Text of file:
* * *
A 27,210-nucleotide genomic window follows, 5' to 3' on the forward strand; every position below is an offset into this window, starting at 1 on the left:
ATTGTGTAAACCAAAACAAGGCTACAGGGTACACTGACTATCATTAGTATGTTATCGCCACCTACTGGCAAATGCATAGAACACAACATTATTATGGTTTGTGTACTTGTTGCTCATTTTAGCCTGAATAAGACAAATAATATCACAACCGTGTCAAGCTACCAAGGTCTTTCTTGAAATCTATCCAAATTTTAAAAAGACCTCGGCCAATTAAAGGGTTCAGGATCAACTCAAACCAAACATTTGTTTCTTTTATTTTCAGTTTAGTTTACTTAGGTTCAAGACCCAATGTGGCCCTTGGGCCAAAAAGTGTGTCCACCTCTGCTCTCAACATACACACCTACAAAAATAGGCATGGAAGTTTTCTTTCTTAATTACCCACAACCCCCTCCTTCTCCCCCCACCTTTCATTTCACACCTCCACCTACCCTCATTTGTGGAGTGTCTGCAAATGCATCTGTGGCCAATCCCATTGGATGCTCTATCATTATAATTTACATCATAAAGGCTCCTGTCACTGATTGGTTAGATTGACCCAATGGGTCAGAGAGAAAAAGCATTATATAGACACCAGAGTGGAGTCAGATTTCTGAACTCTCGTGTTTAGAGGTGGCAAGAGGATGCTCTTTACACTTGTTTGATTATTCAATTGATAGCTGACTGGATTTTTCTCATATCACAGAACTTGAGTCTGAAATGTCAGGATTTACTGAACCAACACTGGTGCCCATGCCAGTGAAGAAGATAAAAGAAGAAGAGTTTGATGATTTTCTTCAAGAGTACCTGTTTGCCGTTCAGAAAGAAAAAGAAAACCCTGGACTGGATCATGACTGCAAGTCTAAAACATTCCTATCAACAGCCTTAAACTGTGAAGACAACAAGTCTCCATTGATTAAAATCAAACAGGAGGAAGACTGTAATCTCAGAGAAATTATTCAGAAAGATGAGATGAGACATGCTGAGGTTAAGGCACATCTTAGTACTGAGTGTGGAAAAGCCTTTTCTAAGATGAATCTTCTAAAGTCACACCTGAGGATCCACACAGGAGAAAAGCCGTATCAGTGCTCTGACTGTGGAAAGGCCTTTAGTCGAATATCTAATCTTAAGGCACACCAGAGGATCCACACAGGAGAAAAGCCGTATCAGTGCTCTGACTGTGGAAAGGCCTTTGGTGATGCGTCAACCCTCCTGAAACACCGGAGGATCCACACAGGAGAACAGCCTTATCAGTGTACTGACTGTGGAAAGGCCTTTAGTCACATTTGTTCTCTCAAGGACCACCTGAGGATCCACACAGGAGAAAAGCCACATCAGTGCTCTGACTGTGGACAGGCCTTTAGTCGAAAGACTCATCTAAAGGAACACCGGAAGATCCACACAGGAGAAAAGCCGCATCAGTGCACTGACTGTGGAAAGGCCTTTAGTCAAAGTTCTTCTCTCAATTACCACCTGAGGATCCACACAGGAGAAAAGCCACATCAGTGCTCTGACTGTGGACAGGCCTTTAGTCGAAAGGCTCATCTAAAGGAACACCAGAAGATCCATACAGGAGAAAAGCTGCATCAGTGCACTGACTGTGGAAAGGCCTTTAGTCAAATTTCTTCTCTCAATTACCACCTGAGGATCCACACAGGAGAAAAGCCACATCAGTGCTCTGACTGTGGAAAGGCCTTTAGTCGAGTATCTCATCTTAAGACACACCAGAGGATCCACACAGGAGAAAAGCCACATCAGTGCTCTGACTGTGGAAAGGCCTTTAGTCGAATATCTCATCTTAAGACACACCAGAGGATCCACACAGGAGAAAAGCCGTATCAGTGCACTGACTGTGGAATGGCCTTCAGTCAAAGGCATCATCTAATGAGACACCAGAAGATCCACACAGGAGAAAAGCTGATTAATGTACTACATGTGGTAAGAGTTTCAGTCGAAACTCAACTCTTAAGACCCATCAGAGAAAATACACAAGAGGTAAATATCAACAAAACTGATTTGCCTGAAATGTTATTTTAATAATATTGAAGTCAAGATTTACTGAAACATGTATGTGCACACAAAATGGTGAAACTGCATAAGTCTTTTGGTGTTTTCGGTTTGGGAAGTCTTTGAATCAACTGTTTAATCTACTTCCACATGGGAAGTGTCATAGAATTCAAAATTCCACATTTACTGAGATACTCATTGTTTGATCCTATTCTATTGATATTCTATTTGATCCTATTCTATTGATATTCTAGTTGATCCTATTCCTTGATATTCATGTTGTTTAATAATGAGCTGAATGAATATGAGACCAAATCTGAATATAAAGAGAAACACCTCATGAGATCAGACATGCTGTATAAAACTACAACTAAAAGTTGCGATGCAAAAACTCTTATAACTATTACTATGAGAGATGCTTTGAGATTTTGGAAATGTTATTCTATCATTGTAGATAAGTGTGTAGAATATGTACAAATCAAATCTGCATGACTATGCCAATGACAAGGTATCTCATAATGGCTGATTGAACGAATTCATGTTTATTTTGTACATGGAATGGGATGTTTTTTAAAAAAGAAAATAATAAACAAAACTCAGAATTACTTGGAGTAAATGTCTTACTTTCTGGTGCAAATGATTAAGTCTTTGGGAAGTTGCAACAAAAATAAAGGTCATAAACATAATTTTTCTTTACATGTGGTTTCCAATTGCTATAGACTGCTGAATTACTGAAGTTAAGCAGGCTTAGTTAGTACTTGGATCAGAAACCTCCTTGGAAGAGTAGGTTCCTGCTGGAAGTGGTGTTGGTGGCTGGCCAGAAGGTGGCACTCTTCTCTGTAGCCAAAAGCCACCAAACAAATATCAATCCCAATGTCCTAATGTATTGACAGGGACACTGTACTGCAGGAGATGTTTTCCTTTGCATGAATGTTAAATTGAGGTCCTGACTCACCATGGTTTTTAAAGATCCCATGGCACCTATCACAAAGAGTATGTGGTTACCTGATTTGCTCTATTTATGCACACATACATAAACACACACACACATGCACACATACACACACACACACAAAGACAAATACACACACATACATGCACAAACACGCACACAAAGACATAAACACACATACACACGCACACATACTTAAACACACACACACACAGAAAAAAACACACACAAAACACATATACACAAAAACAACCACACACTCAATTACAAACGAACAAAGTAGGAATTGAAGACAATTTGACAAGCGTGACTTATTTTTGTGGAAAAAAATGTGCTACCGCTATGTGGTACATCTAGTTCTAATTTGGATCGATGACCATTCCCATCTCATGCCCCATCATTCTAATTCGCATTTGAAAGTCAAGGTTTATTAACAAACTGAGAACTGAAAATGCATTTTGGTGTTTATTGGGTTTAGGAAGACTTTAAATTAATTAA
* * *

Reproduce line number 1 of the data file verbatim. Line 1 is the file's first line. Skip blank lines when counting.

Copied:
A 27,210-nucleotide genomic window follows, 5' to 3' on the forward strand; every position below is an offset into this window, starting at 1 on the left: